Advice on getting an internship as a design graduate

I graduated from OSU in industrial Design in Spring, 2008. I haven’t had much luck finding an internship in Columbus. My girlfriend is in visual communication, and it seems like as soon as she looks for a job she finds one.

Is it easier for her because of her field, or because she has more experiences/skill from internships and freelancing? Have you as product designers successfully applied for jobs in related disciplines?

If anyone has advice on finding a job during this apparent hiring freeze, please help. I’m working $8/hour cleaning up the site of an under-construction daycare.

I think the biggest thing is to keep trying. I remember when I started, I used to work as a waiter. It was long shifts and the temptation was as soon as I’d finished work to sit back and try and get enough energy to go to work the next day. Looking for jobs started to slip because I was so shattered, the last thing I wanted to do when I got in was jump on the internet etc. This is an evil trap that I had to force myself out of.

The second thing I think it’s all too easy to do, is not follow anything up. I sent off a load of applications and then sat back, thinking the companies I’d applied to would be biting my hand off to employ me. This wasn’t the case. Chase your employers, find out the relevant person to send a CV too, not just the department. Phone them a few days/week after to make sure its arrived, phone them back a week or two later to see how things are progressing, if you don’t get it, ask them if they think there’s anything you can improve on etc. As long as you gage it so that you’re not annoying them, then your keeping yourself in their mind and showing how keen/passionate you are.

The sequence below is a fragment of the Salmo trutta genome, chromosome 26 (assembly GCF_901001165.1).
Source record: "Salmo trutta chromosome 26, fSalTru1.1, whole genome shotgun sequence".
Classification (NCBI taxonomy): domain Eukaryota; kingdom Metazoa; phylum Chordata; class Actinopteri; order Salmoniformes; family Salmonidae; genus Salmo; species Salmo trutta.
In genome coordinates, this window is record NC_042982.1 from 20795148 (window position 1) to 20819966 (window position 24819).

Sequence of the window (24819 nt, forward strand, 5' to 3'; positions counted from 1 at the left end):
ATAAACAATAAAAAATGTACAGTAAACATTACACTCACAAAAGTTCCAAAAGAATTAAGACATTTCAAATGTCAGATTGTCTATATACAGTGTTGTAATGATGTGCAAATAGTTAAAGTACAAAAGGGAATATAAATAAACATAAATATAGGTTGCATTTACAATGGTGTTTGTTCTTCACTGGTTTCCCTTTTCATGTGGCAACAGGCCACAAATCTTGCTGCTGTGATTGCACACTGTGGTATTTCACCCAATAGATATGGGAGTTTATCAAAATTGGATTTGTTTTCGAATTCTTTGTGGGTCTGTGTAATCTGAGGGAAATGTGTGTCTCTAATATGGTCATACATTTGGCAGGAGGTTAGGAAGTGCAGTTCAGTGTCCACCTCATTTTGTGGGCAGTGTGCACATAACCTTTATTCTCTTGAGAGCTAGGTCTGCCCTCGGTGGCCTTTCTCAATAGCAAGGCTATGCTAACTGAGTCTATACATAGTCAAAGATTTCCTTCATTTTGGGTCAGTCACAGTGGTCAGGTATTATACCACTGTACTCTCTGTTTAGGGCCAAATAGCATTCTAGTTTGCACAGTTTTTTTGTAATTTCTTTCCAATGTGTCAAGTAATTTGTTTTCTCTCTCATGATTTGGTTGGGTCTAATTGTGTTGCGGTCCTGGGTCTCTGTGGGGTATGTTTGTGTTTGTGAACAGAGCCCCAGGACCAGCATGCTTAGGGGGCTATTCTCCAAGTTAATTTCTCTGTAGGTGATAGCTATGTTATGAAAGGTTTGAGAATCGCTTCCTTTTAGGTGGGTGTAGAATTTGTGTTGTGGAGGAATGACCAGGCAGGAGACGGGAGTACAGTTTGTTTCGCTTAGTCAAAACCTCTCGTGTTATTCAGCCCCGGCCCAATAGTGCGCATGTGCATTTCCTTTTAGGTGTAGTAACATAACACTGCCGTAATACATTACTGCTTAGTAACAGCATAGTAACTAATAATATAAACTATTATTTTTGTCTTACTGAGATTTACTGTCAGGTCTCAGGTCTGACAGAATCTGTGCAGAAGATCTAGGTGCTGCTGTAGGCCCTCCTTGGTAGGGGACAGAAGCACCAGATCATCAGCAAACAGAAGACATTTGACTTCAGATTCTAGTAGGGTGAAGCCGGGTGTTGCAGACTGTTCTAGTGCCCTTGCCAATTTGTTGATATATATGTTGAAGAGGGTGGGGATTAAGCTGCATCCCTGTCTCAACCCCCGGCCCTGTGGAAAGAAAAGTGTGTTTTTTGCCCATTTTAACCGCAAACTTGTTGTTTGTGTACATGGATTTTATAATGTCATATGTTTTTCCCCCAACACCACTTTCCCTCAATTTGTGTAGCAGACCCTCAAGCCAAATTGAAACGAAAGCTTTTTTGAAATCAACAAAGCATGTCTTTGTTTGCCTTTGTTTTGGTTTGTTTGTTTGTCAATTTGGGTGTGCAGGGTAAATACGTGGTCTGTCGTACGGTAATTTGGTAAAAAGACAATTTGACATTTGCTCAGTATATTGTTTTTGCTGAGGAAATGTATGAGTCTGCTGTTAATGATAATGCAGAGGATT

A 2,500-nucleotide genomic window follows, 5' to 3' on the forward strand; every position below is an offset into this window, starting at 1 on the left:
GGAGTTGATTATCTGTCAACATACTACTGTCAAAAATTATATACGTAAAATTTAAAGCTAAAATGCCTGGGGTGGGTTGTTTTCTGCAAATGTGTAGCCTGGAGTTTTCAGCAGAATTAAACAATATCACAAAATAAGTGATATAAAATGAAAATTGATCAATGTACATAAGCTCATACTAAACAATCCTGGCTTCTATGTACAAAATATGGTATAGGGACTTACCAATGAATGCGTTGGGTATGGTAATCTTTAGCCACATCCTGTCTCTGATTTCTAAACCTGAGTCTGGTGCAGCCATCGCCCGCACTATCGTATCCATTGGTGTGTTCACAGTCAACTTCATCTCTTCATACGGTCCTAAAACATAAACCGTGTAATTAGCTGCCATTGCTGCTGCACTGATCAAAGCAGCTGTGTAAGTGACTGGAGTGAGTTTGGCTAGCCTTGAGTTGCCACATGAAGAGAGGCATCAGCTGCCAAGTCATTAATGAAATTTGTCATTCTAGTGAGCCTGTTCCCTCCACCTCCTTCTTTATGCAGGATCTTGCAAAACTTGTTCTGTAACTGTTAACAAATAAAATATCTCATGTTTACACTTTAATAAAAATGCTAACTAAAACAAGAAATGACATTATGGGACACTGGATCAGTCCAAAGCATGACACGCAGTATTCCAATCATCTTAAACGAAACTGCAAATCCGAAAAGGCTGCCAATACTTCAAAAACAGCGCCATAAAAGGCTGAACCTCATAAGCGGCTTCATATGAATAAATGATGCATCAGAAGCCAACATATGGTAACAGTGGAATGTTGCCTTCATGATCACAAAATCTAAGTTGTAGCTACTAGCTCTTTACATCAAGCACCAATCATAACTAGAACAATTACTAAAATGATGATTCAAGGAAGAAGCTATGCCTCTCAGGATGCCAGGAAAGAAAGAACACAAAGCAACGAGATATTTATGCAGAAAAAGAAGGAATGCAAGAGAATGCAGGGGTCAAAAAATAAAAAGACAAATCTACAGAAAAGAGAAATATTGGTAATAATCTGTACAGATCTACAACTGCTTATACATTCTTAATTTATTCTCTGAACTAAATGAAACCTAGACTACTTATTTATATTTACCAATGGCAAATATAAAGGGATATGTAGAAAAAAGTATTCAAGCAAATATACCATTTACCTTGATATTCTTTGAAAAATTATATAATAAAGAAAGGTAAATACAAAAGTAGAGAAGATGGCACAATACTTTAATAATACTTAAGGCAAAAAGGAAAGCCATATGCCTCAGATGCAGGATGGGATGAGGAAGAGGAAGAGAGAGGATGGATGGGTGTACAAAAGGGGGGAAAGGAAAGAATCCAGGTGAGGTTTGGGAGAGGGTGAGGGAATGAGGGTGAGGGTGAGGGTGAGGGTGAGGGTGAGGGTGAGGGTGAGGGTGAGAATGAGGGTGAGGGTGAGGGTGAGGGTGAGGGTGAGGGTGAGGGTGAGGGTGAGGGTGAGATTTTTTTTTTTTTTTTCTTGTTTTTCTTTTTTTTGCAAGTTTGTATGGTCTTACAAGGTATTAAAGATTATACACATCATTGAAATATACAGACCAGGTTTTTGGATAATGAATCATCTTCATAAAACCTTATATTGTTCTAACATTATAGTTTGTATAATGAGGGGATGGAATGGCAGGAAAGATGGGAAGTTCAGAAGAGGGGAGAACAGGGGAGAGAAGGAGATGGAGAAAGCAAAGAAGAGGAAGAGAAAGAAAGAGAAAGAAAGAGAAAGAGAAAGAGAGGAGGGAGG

These are difficult times, but opportunities are still out there, it’s just going to be a lot more competitive.

Networking…Find out who the people are that run the design firms in your area and start talking to them, we like to party. Go to design functions and keep updating your work and do some stuff on your own. It took me 8 months before I landed something after 200 emails out to companies all over the world.

I agree with all of this. I have new grads and students all the time ask me what the most important thing is when finding a job. I tell them to believe in themselves and never give up. Of course you need a good portfolio and a good resume, but if you believe in what you do and have the motivation to push yourself to get there you will succeed. This includes taking shitty jobs and sometimes crappy pay to build your portfolio. Like we have told many people on this board, sometimes those jobs that you think suck are the ones you learn the most from. Trust me I have been through it.
I graduated in 2002 which was also a slow job market and more people loosing their jobs than being hired. I took a lot of freelance jobs doing things that I knew I was better than but it kept building my portfolio. I kept pushing and following up and eventually landed my first job and it was history from there.